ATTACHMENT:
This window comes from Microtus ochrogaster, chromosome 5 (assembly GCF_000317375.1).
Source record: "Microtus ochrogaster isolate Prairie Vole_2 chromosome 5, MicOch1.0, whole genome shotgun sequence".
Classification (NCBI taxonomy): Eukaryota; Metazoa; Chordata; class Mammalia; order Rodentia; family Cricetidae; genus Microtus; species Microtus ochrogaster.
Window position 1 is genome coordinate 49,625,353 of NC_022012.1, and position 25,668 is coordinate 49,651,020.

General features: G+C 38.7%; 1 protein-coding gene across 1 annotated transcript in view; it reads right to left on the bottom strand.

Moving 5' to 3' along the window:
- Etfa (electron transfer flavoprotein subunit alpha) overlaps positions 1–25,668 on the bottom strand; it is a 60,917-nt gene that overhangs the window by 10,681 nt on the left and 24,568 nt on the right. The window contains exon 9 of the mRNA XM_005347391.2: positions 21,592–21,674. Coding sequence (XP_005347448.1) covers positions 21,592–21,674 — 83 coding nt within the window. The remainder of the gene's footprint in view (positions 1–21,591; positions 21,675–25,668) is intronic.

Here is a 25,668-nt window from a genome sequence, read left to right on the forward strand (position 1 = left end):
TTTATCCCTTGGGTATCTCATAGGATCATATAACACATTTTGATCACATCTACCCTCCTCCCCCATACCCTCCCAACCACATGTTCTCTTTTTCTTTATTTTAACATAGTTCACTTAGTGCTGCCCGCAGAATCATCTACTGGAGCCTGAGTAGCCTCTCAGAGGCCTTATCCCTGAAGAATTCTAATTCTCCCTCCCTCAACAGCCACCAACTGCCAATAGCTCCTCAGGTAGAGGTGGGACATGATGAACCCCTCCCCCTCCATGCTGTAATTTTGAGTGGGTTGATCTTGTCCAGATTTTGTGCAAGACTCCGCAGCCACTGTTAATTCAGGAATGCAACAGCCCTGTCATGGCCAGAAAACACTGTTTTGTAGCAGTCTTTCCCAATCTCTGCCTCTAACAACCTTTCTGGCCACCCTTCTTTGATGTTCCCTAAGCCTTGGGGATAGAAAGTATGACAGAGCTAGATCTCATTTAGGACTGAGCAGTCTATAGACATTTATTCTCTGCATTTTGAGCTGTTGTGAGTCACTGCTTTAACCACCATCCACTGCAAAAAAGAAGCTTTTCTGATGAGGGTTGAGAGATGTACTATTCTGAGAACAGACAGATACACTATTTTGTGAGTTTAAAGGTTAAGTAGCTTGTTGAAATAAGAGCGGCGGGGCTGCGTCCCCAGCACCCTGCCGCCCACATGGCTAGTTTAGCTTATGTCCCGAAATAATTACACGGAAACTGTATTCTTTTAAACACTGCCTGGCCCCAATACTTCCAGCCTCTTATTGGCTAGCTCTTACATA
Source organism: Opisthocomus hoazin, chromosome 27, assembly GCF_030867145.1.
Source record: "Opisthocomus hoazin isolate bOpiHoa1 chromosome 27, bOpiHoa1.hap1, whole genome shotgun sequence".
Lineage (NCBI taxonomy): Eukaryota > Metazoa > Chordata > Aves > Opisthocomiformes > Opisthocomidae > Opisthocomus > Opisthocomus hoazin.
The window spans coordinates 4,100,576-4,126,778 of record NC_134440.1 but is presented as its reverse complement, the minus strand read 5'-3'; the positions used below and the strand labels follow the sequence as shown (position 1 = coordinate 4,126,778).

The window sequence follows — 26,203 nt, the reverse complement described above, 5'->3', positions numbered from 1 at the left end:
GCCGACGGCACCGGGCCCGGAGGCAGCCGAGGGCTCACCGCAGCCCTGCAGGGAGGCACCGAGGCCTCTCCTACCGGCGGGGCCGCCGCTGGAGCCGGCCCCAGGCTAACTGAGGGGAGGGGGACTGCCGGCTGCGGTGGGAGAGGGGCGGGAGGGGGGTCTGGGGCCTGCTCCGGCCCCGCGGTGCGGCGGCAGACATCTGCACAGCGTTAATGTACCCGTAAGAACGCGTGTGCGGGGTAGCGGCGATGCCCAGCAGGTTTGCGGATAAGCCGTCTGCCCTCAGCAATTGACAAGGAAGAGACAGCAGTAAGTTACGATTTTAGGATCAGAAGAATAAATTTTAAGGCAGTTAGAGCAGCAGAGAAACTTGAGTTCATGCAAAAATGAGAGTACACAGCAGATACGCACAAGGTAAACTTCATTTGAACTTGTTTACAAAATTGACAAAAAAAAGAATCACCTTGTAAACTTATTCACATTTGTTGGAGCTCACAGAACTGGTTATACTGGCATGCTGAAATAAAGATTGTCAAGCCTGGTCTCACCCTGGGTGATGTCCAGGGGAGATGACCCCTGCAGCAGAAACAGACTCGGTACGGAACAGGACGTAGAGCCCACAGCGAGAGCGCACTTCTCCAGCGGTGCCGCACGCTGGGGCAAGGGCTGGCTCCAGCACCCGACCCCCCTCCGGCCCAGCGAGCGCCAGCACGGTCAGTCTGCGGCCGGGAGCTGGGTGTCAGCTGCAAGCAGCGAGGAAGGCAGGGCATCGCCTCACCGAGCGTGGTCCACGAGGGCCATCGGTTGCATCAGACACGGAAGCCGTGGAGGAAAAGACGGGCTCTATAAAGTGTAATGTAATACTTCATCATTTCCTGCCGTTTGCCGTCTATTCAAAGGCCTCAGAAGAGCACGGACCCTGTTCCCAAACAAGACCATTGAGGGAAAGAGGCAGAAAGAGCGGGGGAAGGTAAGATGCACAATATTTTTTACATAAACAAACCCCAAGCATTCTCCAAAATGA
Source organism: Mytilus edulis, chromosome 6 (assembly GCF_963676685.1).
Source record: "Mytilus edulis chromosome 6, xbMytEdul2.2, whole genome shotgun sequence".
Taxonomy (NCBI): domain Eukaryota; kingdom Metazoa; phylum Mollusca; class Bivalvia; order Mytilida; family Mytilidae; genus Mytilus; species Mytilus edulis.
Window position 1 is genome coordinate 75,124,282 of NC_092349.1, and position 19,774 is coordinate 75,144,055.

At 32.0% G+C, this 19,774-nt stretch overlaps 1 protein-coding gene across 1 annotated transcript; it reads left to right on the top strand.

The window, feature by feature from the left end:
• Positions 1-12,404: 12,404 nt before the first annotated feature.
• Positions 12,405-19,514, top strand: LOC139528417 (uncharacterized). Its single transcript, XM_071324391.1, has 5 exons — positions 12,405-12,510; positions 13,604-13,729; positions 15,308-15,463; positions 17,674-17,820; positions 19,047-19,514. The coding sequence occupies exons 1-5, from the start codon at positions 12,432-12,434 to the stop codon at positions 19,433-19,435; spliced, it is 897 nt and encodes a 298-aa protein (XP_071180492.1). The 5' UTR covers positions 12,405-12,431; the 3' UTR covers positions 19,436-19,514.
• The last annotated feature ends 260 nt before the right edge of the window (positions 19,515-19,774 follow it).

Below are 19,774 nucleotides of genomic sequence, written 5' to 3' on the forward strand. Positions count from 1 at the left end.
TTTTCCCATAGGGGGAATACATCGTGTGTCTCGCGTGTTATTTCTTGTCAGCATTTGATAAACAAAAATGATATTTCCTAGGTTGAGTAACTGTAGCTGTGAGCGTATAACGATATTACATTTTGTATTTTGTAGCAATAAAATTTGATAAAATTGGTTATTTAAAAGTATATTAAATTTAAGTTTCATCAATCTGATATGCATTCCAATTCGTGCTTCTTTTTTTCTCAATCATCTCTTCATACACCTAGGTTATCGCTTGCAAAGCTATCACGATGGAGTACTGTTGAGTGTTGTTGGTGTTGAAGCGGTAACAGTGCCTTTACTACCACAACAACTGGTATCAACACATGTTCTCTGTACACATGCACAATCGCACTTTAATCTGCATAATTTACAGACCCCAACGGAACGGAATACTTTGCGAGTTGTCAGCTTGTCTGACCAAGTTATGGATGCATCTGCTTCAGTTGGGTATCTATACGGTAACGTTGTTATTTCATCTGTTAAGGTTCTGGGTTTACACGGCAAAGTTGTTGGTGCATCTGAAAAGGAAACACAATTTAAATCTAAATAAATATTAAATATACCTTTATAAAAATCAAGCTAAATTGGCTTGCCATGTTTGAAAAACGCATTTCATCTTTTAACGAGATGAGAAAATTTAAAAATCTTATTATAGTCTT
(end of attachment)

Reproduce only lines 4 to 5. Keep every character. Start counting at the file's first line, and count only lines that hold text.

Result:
Window position 1 is genome coordinate 49,625,353 of NC_022012.1, and position 25,668 is coordinate 49,651,020.

General features: G+C 38.7%; 1 protein-coding gene across 1 annotated transcript in view; it reads right to left on the bottom strand.